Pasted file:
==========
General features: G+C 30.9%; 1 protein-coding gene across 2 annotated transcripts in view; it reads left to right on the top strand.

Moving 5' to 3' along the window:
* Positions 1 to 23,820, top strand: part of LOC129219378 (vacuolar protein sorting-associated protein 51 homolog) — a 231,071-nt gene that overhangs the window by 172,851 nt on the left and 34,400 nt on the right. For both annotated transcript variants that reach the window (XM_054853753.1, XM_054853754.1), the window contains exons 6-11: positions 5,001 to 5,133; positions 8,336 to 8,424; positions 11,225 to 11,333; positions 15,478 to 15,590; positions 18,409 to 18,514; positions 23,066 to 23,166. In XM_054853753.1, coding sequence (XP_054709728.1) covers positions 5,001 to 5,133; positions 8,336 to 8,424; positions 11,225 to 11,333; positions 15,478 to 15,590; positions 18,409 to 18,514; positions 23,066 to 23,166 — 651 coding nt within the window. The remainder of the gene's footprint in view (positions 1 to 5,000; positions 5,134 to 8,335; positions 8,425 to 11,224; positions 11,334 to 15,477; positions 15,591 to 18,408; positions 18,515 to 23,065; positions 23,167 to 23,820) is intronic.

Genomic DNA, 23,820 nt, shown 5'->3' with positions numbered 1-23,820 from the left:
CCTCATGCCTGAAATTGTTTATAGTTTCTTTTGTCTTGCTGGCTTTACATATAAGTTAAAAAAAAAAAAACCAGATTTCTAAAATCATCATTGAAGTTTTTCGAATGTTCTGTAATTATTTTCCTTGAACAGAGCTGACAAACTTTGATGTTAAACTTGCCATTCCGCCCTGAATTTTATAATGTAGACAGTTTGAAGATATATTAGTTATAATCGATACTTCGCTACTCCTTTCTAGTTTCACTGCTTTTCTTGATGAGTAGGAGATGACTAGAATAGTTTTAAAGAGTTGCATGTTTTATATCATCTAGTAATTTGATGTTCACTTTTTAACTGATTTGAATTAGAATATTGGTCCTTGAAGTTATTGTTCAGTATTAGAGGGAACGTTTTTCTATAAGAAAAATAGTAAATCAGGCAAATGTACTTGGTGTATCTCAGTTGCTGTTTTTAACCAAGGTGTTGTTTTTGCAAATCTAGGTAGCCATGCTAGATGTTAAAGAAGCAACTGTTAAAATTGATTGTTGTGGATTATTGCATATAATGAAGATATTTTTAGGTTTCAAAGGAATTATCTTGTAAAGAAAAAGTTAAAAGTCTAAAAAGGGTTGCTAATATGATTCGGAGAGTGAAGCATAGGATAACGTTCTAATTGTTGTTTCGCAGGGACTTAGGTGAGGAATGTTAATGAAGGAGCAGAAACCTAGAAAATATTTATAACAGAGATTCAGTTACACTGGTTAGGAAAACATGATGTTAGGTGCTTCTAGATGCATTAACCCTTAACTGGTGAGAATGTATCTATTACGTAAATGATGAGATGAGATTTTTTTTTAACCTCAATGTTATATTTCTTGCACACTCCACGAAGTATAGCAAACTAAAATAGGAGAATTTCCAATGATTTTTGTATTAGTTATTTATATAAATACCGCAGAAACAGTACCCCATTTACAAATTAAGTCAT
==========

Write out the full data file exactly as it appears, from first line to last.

General features: G+C 30.9%; 1 protein-coding gene across 2 annotated transcripts in view; it reads left to right on the top strand.

Moving 5' to 3' along the window:
* Positions 1 to 23,820, top strand: part of LOC129219378 (vacuolar protein sorting-associated protein 51 homolog) — a 231,071-nt gene that overhangs the window by 172,851 nt on the left and 34,400 nt on the right. For both annotated transcript variants that reach the window (XM_054853753.1, XM_054853754.1), the window contains exons 6-11: positions 5,001 to 5,133; positions 8,336 to 8,424; positions 11,225 to 11,333; positions 15,478 to 15,590; positions 18,409 to 18,514; positions 23,066 to 23,166. In XM_054853753.1, coding sequence (XP_054709728.1) covers positions 5,001 to 5,133; positions 8,336 to 8,424; positions 11,225 to 11,333; positions 15,478 to 15,590; positions 18,409 to 18,514; positions 23,066 to 23,166 — 651 coding nt within the window. The remainder of the gene's footprint in view (positions 1 to 5,000; positions 5,134 to 8,335; positions 8,425 to 11,224; positions 11,334 to 15,477; positions 15,591 to 18,408; positions 18,515 to 23,065; positions 23,167 to 23,820) is intronic.

Genomic DNA, 23,820 nt, shown 5'->3' with positions numbered 1-23,820 from the left:
CCTCATGCCTGAAATTGTTTATAGTTTCTTTTGTCTTGCTGGCTTTACATATAAGTTAAAAAAAAAAAAACCAGATTTCTAAAATCATCATTGAAGTTTTTCGAATGTTCTGTAATTATTTTCCTTGAACAGAGCTGACAAACTTTGATGTTAAACTTGCCATTCCGCCCTGAATTTTATAATGTAGACAGTTTGAAGATATATTAGTTATAATCGATACTTCGCTACTCCTTTCTAGTTTCACTGCTTTTCTTGATGAGTAGGAGATGACTAGAATAGTTTTAAAGAGTTGCATGTTTTATATCATCTAGTAATTTGATGTTCACTTTTTAACTGATTTGAATTAGAATATTGGTCCTTGAAGTTATTGTTCAGTATTAGAGGGAACGTTTTTCTATAAGAAAAATAGTAAATCAGGCAAATGTACTTGGTGTATCTCAGTTGCTGTTTTTAACCAAGGTGTTGTTTTTGCAAATCTAGGTAGCCATGCTAGATGTTAAAGAAGCAACTGTTAAAATTGATTGTTGTGGATTATTGCATATAATGAAGATATTTTTAGGTTTCAAAGGAATTATCTTGTAAAGAAAAAGTTAAAAGTCTAAAAAGGGTTGCTAATATGATTCGGAGAGTGAAGCATAGGATAACGTTCTAATTGTTGTTTCGCAGGGACTTAGGTGAGGAATGTTAATGAAGGAGCAGAAACCTAGAAAATATTTATAACAGAGATTCAGTTACACTGGTTAGGAAAACATGATGTTAGGTGCTTCTAGATGCATTAACCCTTAACTGGTGAGAATGTATCTATTACGTAAATGATGAGATGAGATTTTTTTTTAACCTCAATGTTATATTTCTTGCACACTCCACGAAGTATAGCAAACTAAAATAGGAGAATTTCCAATGATTTTTGTATTAGTTATTTATATAAATACCGCAGAAACAGTACCCCATTTACAAATTAAGTCAT